By HARRIET BROWN
Published: February 20, 2006
Forum: Fitness and Nutrition
LAST week's reports that low-fat diets may not reduce the risk of heart disease and cancer have left Americans more confused than ever about what to eat. I'd like to make a radical suggestion: instead of wringing our hands over fat grams and calories, let's resolve to enjoy whatever food we eat.
Because, as it turns out, when you eat something you like, your body makes more efficient use of its nutrients. Which means that choking down a plateful of steamed cauliflower (if you hate steamed cauliflower) is not likely to do you as much good as you think.
In the 1970's, researchers fed two groups of women, one Swedish and one Thai, a spicy Thai meal. The Thai women — who presumably liked the meal more than the Swedish women did — absorbed almost 50 percent more iron from it than the Swedish women. When the meal was served as a mushy paste, the Thai women absorbed 70 percent less iron than they had before — from the same food.
The researchers concluded that food that's unfamiliar (Thai food to Swedish women) or unappetizing (mush rather than solid food) winds up being less nutritious than food that looks, smells and tastes good to you. The explanation can be found in the digestive process itself, in the relationship between the "second brain" — the gut — and the brain in your head.
Imagine sitting in your favorite Japanese restaurant before a plate of sushi, chopsticks poised. You take in its fragrance and the beautiful cut of the fish, the shapely rice and nori rolls. Those delectable smells and sights tell your brain that the meal will be enjoyable, and the brain responds by pushing your salivary glands into high gear and ordering your stomach to secrete more gastric juices.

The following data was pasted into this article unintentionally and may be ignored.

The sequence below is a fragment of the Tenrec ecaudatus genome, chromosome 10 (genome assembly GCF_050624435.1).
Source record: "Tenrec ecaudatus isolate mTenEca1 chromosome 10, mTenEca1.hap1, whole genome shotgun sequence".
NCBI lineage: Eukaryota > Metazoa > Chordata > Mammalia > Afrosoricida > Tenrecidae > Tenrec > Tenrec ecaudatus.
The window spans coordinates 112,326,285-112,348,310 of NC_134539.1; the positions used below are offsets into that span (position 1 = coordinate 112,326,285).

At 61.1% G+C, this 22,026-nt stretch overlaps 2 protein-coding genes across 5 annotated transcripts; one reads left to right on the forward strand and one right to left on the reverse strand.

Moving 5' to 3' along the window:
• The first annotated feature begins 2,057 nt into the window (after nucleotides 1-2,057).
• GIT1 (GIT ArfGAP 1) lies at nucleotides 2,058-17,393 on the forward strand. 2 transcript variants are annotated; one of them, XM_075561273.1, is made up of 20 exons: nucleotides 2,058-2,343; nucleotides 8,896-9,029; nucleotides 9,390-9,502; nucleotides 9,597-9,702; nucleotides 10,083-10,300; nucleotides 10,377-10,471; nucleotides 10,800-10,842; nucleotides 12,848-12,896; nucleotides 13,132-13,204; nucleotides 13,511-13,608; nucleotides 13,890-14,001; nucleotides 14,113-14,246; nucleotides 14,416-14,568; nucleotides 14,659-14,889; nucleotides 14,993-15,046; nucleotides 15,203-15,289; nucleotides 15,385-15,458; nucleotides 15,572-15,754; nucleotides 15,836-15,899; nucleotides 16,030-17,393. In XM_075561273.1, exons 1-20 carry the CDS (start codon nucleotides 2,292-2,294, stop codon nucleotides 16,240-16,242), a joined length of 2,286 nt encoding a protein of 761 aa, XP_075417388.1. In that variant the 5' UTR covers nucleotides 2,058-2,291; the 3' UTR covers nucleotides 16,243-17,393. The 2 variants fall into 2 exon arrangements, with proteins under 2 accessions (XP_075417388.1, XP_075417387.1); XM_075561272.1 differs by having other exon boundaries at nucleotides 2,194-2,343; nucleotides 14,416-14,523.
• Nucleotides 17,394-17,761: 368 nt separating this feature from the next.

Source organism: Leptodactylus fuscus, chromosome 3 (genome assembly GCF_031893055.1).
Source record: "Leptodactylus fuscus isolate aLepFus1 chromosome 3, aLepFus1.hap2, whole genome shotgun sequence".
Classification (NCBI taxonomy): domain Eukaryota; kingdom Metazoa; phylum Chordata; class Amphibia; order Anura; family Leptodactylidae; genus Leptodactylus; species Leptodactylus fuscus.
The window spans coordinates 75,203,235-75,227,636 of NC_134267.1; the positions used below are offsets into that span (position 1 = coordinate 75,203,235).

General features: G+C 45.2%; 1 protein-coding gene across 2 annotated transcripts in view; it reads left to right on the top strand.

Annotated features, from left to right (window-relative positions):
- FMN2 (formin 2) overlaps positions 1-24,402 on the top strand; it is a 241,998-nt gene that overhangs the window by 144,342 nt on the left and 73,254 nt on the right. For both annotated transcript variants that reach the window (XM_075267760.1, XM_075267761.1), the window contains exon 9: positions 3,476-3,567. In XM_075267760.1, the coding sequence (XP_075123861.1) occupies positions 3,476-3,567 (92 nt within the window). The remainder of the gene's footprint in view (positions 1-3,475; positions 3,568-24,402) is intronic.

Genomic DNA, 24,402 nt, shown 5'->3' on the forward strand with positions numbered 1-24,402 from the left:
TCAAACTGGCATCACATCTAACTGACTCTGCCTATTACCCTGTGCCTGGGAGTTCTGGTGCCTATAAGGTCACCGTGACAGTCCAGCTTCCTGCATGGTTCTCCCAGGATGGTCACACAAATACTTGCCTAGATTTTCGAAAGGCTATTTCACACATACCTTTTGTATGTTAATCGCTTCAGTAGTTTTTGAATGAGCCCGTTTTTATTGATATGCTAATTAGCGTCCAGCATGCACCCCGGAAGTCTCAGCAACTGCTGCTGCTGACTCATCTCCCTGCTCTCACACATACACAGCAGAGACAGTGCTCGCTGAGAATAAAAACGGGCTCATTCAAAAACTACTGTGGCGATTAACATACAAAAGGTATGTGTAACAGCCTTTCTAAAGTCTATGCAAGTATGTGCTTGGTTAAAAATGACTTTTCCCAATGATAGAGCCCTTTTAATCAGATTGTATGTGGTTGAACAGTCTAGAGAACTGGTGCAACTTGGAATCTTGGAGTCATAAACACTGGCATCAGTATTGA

Result: you get more nutritional bang for your buck than you would, say, faced with a platter of lutefisk. In that case, your brain might send fewer messages to your mouth and stomach, causing the food to be less thoroughly digested and metabolized.
Does this mean we should be reaching for the Krispy Kremes and forgoing the raw cauliflower? No. The food has to have nutritive value in the first place. But maybe we could take a lesson from the French, whose level of heart disease is lower than ours despite their richer diet. The French savor the taste and texture of food and the experience of eating; we tend to eat dutifully (how much cauliflower can you choke down?), on the run (hardly realizing what we're eating), or rebelliously (devouring a whole box of Entenmann's because we feel deprived).
In fact, we're hard-wired to enjoy food; it's a survival mechanism. Volunteers in the 1946 University of Minnesota Starvation Study, who spent six months at half rations, developed a slew of peculiar rituals around eating. They devoted hours to meals that might normally take a few minutes, cutting a slice of bread into tiny bits with a knife and fork, arranging the bits on the plate, chewing each mouthful 200 times — all behaviors engineered to prolong both the act of eating and the enjoyment of the limited food available.
The health writer Lawrence Lindner tells of a committee that gathered to hammer out the wording of the United States Dietary Guidelines in 1995. One committee member suggested that the first guideline read "Enjoy a variety of foods" — language that was rejected as "too hedonistic." (In the end, Mr. Lindner wrote, the committee "opted for the apparently less giddy 'Eat a variety of foods.' ") So let's vow to enjoy our food, not wolf it down in the car with a heaping order of guilt. Call it Slow Food, conscious eating, or eating the French way, the point's the same: eating well and with pleasure is more than hedonism — it's good nutritional policy and practice. Bon appétit!
by Harriet Brown